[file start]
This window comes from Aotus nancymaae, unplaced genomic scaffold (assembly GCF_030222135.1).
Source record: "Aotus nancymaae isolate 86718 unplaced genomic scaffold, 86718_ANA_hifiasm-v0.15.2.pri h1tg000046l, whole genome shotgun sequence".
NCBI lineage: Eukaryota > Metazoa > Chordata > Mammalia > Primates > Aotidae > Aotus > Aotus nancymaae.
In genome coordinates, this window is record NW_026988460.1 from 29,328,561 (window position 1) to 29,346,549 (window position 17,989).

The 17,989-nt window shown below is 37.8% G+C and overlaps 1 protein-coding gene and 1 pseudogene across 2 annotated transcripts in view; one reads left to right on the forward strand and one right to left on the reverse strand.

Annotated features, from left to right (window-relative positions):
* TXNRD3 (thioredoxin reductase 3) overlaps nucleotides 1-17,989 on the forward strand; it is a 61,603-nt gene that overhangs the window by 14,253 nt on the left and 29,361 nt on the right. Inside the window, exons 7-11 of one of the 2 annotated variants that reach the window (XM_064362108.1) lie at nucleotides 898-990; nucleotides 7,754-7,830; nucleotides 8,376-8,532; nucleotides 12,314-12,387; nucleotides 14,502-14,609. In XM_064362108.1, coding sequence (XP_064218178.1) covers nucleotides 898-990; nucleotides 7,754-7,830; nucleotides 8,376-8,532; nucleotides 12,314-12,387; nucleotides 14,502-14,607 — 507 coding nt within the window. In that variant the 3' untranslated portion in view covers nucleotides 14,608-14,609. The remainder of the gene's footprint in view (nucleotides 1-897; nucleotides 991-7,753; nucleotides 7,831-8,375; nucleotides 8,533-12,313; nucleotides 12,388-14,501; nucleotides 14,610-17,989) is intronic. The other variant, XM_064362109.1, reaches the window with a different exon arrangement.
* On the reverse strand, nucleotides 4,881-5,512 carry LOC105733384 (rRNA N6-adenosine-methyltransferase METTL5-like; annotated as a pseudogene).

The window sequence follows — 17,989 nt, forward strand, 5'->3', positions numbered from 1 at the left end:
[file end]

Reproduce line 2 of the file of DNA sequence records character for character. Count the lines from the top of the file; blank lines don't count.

Source record: "Aotus nancymaae isolate 86718 unplaced genomic scaffold, 86718_ANA_hifiasm-v0.15.2.pri h1tg000046l, whole genome shotgun sequence".